By David Fong
RIVERSIDE — According to legend, when the Stebbins football team took on Troy in 1971, it flooded its home field the week leading up to the game in an effort to slow down a high-powered Trojan offense led by legendary running back Gordon Bell.
As the apocryphal tale goes — officials from Stebbins would later claim the sprinklers were left on “by accident” — it worked for about a half until the Trojans found their footing and pulled away for the blowout win.
That same ploy never would have worked in 2018 for at least two reasons:
1) Stebbins now plays on turf.
2) It probably wouldn’t have slowed down Troy Friday night anyway.
A high-powered Trojan passing attack — coupled with a lockdown defense — was far more than Stebbins could possibly have prepared for the Trojans jumped out to a 48-0 halftime lead and cruised to a 62-0 victory. With the win, Troy improved to 4-0, while Stebbins fell to 0-4.
“Our kids prepared the same this week as they have all season,” Troy coach Matt Burgbacher said. “ This week as no different than any other week. We had a gameplan for Stebbins, but we were more focused on improving ourselves. We got better as a team this week.”
Troy came out throwing the ball early and often, with Trojan quarterback Brayden Siler completing 13-of-16 passes — two of those incompletions were drops —for 252 yards and three touchdowns in the first half alone. He found eight different receivers in the first two quarters, including touchdown passes to Weston Smith (33 yards), Shane Shoop (8 yards) and Caillou Monroe (55 yards).
“I was excited to get the opportunity, no matter who we were playing” Siler said. “We wanted to come out and do our best. We couldn’t have a letdown. I believe our receivers are the best around. In my opinion, our depth is crazy. If you go down the depth chart, we’ve got guys who can catch the ball. Our offensive line also came out and played well. They are getting better each week and didn’t have any letdowns tonight.”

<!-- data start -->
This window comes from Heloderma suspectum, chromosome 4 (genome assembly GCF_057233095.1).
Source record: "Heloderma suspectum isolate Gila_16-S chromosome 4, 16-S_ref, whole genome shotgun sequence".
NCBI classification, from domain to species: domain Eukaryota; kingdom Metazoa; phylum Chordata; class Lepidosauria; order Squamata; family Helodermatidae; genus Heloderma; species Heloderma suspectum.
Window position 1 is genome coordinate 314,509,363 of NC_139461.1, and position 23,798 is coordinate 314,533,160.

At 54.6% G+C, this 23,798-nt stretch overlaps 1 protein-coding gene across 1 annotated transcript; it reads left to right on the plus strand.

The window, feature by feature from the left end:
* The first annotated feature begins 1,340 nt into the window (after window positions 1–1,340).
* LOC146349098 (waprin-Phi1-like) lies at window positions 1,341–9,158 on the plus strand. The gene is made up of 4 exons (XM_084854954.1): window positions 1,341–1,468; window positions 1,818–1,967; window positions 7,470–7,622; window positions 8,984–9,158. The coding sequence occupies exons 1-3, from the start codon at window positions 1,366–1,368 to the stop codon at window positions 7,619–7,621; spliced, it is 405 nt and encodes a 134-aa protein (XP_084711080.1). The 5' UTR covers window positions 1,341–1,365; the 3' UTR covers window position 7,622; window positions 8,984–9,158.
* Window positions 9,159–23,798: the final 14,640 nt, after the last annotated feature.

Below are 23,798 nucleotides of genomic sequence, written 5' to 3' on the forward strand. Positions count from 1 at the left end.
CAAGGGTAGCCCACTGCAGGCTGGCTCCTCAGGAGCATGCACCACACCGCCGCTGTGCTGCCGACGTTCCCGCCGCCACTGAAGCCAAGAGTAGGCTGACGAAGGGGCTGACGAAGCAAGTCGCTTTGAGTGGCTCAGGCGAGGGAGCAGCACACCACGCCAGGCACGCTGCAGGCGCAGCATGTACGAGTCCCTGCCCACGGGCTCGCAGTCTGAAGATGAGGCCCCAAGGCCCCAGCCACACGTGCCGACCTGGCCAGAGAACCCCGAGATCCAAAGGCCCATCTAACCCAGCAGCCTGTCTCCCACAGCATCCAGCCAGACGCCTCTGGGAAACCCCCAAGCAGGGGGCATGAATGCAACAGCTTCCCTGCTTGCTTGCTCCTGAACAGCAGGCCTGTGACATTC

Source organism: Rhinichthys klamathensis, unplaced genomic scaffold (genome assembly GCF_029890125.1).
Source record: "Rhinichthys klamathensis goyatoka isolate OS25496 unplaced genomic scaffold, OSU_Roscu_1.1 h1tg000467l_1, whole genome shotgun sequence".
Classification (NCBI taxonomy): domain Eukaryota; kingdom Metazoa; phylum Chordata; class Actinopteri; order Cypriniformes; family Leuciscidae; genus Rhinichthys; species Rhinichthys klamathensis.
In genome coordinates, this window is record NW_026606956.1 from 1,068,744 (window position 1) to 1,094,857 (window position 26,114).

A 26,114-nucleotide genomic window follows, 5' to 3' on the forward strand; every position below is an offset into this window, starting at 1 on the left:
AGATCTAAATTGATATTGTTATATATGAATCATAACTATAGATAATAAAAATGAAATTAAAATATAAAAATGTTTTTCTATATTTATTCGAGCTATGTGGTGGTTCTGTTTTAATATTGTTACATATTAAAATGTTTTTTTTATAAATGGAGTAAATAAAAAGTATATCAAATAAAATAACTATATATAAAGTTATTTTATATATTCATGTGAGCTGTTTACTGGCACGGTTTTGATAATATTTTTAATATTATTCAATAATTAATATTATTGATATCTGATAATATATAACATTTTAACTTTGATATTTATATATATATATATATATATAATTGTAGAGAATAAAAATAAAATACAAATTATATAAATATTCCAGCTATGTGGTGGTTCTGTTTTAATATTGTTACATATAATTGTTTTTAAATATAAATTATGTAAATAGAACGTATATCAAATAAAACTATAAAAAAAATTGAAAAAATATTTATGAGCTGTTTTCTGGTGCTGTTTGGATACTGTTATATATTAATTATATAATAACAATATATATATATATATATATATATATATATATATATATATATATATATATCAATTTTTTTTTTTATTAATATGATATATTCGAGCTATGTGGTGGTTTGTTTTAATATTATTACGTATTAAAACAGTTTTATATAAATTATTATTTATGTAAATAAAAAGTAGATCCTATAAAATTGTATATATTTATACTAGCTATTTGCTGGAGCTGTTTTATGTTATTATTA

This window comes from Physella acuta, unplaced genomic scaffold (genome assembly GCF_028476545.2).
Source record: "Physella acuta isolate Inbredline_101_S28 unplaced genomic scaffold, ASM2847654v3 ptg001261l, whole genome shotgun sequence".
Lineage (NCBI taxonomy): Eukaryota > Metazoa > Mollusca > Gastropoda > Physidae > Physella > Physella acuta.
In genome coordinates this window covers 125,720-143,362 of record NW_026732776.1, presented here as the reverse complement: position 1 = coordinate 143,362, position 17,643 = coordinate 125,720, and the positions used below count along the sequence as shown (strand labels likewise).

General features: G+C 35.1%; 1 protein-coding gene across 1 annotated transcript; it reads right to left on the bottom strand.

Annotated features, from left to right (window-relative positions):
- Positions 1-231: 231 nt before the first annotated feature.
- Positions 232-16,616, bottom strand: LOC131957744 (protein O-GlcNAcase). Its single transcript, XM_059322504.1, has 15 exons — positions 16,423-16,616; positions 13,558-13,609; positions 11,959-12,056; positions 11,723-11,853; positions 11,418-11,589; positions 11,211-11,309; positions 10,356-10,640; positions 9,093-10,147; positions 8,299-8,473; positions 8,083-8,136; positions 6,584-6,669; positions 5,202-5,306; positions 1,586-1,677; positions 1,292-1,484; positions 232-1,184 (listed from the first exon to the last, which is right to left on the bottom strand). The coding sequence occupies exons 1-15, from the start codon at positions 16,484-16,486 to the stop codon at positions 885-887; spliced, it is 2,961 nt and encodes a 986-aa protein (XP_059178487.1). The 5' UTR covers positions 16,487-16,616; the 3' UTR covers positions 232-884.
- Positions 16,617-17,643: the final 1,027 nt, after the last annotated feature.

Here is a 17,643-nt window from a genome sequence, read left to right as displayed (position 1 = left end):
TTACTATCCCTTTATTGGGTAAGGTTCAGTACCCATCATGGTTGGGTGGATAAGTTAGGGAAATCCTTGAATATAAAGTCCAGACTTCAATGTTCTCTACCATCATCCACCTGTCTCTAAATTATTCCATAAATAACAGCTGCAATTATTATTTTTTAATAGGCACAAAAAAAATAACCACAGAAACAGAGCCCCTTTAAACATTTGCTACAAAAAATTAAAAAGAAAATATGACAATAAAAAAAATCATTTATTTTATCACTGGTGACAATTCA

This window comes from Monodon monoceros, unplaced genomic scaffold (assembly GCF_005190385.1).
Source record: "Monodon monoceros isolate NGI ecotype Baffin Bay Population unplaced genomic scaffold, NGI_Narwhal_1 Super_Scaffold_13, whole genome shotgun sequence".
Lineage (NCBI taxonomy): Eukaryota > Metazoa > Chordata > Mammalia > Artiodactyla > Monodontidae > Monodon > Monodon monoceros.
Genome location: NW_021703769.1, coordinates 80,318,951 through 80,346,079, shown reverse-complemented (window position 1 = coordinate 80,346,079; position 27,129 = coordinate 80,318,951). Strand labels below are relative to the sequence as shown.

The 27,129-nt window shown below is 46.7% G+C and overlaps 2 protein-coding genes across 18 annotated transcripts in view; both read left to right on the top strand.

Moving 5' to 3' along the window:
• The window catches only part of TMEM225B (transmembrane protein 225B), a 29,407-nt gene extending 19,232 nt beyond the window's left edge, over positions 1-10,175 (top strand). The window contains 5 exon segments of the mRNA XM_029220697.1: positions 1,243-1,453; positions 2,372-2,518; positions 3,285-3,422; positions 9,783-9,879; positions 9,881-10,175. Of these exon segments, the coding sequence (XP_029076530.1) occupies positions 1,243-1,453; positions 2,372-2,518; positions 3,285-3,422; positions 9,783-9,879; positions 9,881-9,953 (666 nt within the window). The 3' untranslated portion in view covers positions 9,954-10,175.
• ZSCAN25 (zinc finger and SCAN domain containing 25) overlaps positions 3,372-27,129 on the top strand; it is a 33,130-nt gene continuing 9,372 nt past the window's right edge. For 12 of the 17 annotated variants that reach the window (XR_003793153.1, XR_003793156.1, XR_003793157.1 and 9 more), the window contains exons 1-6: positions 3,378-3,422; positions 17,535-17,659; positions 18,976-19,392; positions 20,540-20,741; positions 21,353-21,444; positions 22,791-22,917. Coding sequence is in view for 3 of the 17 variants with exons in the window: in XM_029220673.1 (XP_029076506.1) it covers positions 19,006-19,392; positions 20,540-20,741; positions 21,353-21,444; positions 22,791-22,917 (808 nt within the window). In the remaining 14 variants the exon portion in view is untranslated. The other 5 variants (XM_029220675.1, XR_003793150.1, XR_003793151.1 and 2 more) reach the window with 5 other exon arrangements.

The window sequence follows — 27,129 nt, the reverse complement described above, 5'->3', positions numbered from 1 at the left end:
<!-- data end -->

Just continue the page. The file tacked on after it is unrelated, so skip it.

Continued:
Siler nearly had a fourth touchdown pass in the first half as Monroe had the ball jarred loose at the goal line, but Spencer Klopfenstein was scooped it up in the end zone for a Trojan score.
Overall, Burgbacher was pleased with his team’s passing game against the Indians.
“I thought Brayden came out and did a great job,” he said. “Our receivers did a great job. But I’ll tell you what; it all starts up front with the blocking of our offensive line. They did an outstanding job tonight.”
With Troy feasting on the Stebbins defense through the air, Troy didn’t need to use star running back Jaydon Culp-Bishop much in the first half, but he still was effective on the limited touches he got, carrying the ball six times for 62 yards and three touchdowns (1, 21 and 7 yards) in the first half alone.
Still, though, he finished the game with seven carries for 167 yards and four touchdowns. On the very first play of the second half, Culp-Bishop got the ball and burst up the middle for a 65-yard touchdown, his fourth of the night. That was the last time Troy’s starters on offense would see the field. The entire second half was played under a running clock.
Troy would add a final touchdown on the next series when back-up quarterback Tucker Raskay flipped a short pass to slot receiver Shane Shoop, who outraced the Stebbins defense 60 yards for a score.
“It was important we stay focused — that was all ‘Coach B” talked about all week,” Siler said. “No matter who we are playing, we’ve got to come out and excel. We can’t play down to anyone’s level. We’e know who we are as a football team and we’ve got to play like it.”
Troy’s defense, meanwile, completely shut down the Stebbins offense, allowing only three first downs in the first half, one of which was a result of a Trojan penalty. In the first half alone, Troy defense caught Stebbins in the backfield 11 times for losses. Leading the charge was sophomore defensive tackle Adam DeCerbo, who practically spent as much time in Stebbins’ backfield as the Indians’ quarterback.
“I thought we played great,” DeCerbo said. “We were playing a good team and we did our job and shut them out. From the first play, I felt sometimes like we knew the snap count better than they did. They had a flow and we picked up on it.”
Much like it did on offense, Troy sat its starters most of the second half. Not that it mattered, however, as Troy’s back-ups secure the shutout.
“I thought our defense played great,” Burgbacher said. “When it was late in the game, our guys on the bench were cheering on the guys who were in there because they wanted to keep that shutout. That was great to see. I thought our guys did a great job of staying focused and taking care of business.”
Which proved too much for Stebbins in 1971 or 2018.
Contact David Fong at firstname.lastname@example.org; follow him on Twitter @thefong